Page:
In April 2009, Paul Meijering has made a paiting of Kim Wilde (pictured here). He was approached by the organisers of the ‘C1000 Back to the 80’s’ festival, taking place in Emmen in June 2009. Out of the artists performing, he chose Kim. The painting is an acryl on panel, measing 90 x 90 cm (36 inch x 36 inch). The painting was given to Kim on the night of the festival.

Mankowitz, Gered

Gered Mankowitz was born in London, England, on 3 August 1946. He was the first of four sons of the late author, playwright and film writer Wolf Mankowitz and his wife, the Jungian psychotherapist Ann Mankowitz.

After dropping out of school at 15, he moved into photography. His work was spotted by legendary photographer Tom Blau, who offered him an apprenticeship at his photo agency, Camera Press Ltd. in London.

In 1962, Gered went to Barbados with his family and began taking photographs professionally. He then returned to Europe and started working with fashion photographer Alec Murray. This did not appeal much to Gered, so he moved back to London and moved into showbiz photography.

Within a few months Gered had already begun to make a name for himself, and he was approached to photograph Marianne Faithful, the Rolling Stones, Jimi Hendrix, Free, Traffic, The Yardbirds, The Small Faces and Soft Machine.
In the Seventies, Mankowitz photographed Slade, Gary Glitter, Suzi Quatro, Sweet, Elton John and Kate Bush. He continued making photographs of Eurythmics, ABC, Duran Duran and Kim Wilde in the first half of the Eighties.

For over 22 years Gered was based at his North London studio, a converted Victorian chapel, taking prize-winning photos for the advertising industry.  He has also been a regular contributor to several major publications, and still works in the music business, photographing bands and singers for album covers and magazines. He contributes regularly to The Sunday Times Magazine and Mojo magazine as well as shooting sessions with musical artists such as Oasis, Verve, Catatonia, Kula Shaker, Embrace, The Buena Vista Social Club, Snow Patrol, The Bravery, Dukes Spirit as well as many others. Prints of Gered’s work are purchased in galleries throughout the World including London, Manchester, Glasgow, Berlin, Amsterdam, New York, Washington DC, Los Angeles, San Francisco, Hawaii, Hong Kong, Dubai and Tokyo.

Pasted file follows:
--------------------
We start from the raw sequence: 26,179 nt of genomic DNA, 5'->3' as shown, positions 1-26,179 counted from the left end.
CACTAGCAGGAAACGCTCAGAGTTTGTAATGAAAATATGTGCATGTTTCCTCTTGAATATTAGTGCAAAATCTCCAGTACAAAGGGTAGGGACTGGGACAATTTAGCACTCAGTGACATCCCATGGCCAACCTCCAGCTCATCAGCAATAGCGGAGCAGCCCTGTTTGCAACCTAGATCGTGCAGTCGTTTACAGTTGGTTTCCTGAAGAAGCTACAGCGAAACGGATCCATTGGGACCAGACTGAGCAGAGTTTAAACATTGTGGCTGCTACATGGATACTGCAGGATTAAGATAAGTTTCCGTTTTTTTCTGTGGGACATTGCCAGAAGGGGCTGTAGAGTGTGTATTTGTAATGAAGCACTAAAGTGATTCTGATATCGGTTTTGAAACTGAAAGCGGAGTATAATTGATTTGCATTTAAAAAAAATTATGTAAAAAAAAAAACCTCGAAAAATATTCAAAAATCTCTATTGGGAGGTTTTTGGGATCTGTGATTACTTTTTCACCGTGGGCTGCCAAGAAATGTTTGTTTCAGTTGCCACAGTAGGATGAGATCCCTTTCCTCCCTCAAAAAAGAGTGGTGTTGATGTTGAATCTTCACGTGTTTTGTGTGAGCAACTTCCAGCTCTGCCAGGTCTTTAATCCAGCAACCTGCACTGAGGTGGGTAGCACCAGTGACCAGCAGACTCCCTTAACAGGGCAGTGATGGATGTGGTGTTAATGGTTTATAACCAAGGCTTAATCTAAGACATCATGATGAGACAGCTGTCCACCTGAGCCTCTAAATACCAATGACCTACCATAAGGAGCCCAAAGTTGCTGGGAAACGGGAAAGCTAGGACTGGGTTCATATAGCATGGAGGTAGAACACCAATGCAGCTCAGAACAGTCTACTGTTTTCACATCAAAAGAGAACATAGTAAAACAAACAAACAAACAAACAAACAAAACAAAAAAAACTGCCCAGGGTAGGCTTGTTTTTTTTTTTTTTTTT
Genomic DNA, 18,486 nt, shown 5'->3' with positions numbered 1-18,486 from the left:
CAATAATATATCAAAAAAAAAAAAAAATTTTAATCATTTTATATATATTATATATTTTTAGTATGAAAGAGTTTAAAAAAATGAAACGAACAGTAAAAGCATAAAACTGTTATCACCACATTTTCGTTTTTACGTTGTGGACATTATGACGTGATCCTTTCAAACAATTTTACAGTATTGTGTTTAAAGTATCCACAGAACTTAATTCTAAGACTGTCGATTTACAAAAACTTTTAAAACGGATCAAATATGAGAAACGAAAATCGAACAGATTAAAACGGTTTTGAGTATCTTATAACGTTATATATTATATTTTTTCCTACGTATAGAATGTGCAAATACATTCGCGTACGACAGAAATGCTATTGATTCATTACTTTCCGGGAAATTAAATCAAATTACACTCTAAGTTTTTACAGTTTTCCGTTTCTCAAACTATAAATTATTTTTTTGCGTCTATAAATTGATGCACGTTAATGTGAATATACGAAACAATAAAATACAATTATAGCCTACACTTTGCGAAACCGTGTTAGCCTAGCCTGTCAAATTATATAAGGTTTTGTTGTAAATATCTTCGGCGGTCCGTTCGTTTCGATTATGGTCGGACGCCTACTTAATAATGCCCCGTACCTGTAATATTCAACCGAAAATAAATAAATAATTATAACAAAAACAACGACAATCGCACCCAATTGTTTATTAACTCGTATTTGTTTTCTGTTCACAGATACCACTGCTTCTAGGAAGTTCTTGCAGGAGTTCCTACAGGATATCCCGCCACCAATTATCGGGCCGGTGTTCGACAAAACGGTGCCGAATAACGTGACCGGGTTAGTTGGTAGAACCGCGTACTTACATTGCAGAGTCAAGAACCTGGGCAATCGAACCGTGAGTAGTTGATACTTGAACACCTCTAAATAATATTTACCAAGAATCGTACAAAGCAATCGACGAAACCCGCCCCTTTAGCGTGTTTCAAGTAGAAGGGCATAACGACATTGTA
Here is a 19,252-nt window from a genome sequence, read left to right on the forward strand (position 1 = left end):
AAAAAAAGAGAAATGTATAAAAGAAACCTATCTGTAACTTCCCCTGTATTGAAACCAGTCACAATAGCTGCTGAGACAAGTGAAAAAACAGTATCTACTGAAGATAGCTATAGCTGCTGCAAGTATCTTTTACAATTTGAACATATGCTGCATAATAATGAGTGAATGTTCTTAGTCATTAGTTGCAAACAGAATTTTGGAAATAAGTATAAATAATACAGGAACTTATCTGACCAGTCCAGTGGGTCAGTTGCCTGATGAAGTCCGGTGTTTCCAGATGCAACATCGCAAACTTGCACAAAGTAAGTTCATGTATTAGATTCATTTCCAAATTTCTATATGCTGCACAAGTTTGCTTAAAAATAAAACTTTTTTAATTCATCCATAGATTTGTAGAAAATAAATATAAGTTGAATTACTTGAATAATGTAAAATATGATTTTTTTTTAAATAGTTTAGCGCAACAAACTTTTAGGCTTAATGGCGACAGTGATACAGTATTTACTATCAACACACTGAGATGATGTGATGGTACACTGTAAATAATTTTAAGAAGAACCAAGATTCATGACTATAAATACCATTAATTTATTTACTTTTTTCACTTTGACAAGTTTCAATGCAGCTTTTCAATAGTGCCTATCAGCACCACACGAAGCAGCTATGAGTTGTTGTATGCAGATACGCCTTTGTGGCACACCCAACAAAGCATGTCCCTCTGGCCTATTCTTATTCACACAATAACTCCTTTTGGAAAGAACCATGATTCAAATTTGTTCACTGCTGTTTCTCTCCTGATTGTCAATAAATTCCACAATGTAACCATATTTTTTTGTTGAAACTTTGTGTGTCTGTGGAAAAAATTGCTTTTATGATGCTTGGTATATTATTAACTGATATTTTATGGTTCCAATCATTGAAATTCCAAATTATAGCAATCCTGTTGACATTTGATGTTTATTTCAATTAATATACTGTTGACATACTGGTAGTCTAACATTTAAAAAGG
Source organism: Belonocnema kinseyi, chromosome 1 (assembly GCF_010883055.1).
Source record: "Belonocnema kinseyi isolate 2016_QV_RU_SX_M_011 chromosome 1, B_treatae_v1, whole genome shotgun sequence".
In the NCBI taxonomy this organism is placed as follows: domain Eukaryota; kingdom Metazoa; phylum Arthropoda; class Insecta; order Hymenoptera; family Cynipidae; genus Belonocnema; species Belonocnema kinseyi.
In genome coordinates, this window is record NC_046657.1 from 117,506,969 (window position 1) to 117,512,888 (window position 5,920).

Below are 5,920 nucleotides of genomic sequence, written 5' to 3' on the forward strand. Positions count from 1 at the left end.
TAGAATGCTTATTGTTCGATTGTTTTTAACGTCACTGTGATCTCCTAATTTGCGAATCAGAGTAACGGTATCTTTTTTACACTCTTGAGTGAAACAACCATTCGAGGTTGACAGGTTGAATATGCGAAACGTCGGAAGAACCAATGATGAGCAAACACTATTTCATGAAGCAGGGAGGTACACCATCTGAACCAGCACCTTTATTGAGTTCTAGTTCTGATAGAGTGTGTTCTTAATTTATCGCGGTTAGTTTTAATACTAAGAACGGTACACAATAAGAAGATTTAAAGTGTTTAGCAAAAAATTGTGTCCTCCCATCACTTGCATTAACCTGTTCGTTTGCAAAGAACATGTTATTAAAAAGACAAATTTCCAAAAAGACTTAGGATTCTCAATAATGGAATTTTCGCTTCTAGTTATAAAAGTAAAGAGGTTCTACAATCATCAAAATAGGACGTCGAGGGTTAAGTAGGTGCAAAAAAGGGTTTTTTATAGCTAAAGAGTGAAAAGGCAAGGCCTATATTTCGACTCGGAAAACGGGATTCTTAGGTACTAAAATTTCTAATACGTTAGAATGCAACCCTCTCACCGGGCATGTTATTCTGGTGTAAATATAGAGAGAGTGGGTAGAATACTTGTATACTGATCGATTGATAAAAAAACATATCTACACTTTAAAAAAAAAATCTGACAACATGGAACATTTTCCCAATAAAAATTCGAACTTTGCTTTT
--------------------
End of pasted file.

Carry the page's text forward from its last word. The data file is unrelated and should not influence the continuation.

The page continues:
Halfon, Simon

Simon Halfon started his creative career in the mail room of Stiff Records. Thanks to a friendship with Vaugh Toulouse from the band Department S. he got his first design job. He designed the sleeve of their 1981 single ‘I want’. Former Stiff employee Neville Brody offered him a job as an assistant on the magazine The Face. This is where he learned the basics of preparing artwork, and so he started to do some design on his own.

His first solo credited design work was in 1982, when he designed the sleeves of Kim Wilde’s singles View From a Bridge and Child Come Away. Halfon: “At Stiff, I worked for a few short months as a radio and TB plugger. I didn’t get on with that job, but on one occasion at Top of the Pops I was charged with looking after Tenpole Tudor’s chainmail… enough said, really. Kim was on the show and we became fast friends for a short while”.